At MAFA Gallery, Chelsea College of Art
Please introduce yourself and your practice.
My name is Farrukh Akbar, and I am a London-based artist. I graduated in Fine Arts from Chelsea College of Art (University of Arts London) and am currently completing my Masters degree in Fine Art.
My emerging field of enquiry reflects my interest in technology and post-humanist influences on contemporary society. My current art research explores the changing relationship of humans and technology in the digital age.
The artwork is often researched through philosophical and scientific enquiry. Most recently, apart from painting I have been working with photography, video, sculpture, collage and projection.
You are currently doing a Masters in Fine Art at Chelsea College of Arts after having a successful professional career. What made you go back to study art?
I started my career as a Chartered Accountant working in Finance both in private and public sector. Then in 2013 I made a decision to totally change direction and pursue my first passion: art.
I had always known that some day I would return to art as my full-time career. Pursuing a Masters degree in Fine Art in the University of Arts London has been one of the most surprising, exciting and satisfying experiences on my life.
You’ve had enormous success with your latest body of work, exhibiting at both the Royal Academy and Tate. Can you tell me about this work and how you might be able to adapt it from exhibition to commercial/institutional spaces?
Over the last two years I have also been working with sculpture and projection. This has worked really well in expressing ideas arising from my research into the changing relationship between technology and humankind.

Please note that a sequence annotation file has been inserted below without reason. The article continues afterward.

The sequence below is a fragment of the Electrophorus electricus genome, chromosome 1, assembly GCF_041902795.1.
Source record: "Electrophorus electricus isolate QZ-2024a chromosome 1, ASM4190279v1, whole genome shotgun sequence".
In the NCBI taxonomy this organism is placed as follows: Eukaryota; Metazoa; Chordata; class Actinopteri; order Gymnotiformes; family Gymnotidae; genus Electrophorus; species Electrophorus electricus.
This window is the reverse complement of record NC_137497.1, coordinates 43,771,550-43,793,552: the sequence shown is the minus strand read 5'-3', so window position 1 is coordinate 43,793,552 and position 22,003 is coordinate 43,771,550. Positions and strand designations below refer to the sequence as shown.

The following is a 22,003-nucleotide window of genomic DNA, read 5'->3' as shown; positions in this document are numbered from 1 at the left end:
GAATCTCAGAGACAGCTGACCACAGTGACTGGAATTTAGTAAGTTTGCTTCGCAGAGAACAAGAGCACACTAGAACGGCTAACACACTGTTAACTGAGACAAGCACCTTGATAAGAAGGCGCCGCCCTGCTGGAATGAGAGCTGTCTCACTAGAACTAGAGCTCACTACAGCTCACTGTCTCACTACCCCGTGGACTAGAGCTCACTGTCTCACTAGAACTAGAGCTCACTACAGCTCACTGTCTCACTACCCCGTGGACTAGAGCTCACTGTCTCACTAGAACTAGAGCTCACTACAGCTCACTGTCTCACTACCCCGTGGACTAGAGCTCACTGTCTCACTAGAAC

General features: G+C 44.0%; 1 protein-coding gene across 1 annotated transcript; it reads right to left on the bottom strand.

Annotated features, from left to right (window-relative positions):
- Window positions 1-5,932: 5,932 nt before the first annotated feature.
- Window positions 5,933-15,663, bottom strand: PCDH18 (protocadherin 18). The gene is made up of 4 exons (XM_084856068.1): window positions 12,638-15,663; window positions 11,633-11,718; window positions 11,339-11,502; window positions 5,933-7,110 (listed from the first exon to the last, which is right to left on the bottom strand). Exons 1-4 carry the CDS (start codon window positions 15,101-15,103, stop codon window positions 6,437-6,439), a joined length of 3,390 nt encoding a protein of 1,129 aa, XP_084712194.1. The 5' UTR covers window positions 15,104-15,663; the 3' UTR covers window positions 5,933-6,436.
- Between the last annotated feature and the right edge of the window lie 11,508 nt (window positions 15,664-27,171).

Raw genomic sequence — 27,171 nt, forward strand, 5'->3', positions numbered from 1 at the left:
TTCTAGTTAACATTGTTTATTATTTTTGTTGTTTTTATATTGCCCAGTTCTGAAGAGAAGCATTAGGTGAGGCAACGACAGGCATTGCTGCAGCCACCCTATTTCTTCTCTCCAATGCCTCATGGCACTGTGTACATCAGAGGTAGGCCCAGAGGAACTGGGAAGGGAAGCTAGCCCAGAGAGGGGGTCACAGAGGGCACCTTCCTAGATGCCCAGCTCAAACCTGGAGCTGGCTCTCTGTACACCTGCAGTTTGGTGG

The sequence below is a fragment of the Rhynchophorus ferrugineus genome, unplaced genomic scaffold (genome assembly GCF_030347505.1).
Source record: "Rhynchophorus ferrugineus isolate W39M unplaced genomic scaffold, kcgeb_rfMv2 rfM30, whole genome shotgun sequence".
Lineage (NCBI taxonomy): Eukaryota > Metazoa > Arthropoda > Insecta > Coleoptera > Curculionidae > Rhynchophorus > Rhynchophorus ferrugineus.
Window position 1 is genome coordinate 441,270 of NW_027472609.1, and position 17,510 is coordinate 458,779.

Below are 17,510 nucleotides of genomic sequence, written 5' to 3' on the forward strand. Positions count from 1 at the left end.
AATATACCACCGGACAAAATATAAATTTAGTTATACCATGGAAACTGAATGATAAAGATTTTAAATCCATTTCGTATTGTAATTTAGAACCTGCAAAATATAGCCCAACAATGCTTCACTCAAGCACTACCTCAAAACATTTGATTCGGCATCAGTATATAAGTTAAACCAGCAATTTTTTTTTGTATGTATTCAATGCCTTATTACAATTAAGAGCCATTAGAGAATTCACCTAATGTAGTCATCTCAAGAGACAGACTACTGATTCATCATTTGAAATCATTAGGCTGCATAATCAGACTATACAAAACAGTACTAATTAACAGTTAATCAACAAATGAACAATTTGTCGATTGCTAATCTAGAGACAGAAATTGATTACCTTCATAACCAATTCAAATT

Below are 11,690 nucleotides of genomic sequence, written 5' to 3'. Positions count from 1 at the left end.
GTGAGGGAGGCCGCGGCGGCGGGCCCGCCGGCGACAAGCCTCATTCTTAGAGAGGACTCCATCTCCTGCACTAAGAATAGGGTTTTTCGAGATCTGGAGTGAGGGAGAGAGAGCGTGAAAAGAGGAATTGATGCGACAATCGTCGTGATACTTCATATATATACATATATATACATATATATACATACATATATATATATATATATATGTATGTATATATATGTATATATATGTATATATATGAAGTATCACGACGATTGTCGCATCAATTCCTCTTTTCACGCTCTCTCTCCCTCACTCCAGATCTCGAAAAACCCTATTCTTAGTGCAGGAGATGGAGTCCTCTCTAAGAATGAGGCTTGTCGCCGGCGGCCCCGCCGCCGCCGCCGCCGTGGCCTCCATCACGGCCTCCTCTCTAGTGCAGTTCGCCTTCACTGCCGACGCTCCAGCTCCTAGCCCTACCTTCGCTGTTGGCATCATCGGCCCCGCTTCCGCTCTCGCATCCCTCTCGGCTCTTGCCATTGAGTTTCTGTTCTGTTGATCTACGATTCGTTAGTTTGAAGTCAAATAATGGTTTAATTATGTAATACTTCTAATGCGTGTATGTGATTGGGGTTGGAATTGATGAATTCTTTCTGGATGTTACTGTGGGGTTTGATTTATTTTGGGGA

I was invited to show my work and talk about it at the Royal Academy of Arts Late Event in Aug 2017. I have also collaborated as part of the Digital Makers Collective with Tate Modern exhibiting both at their Late event in January and as a six-day residency in March 2018. The latter has been covered by Sky News TV.
One of the installations in both these events has been in the form of a mock holographic statue. This comprises a video projected onto a ceramic sculpture of a human head/bust. These works have allowed me to express the close association between artificial intelligence, humans and art.
These works are visually striking and quite unique. In the context of an institutional or commercial space they make an attractive, powerful and modern statement and can be adapted to express the concept, ethos or brand of the organisation. However, I think art is most expressive when it also reflects the artist’s research-based concept. The installations vary in size from a life-size bust to larger installations occupying prominent architectural spaces. The physicality of the artwork can be a free-standing projected sculpture or a projected relief mounted onto a wall.
You’ve done several commissions in the past – how do you approach creating an artwork for a specific space, company, institution, etc.?
The commissions usually starts with an initial meeting with the client to discuss the client’s needs and purpose of the work. This is usually conducted at the client’s home/work where the piece is going to be installed. In the case of a commercial organisation this may involve a discussion with key representatives of the management/staff; this is a good way to understand the ethos, values and history of the organisation and what it wants to achieve from the artwork.
The exact location for the artwork is also an important factor in designing the piece. Considerations such as light, colour, size, its relationship to other structures and artwork in near proximity are thought through together.
Most clients like to see drawings, sketches, mock-ups or other examples of similar work. A quote for the cost of the work is worked out as is the estimated time scales for completion. These are discussed with the client.
Once completed the work is shown to the client and once satisfied it can be mounted or installed by client’s own installers or can be done by me. In either case I usually like to present at the installation.
If you could place your work anywhere in the world, where would it be? (Institution, outdoor public place, private space, etc. – anything is fine here!)
If I was given a choice of placing my work anywhere in the world it would be anywhere it is loved and appreciated.
Sky News interview at Tate 2018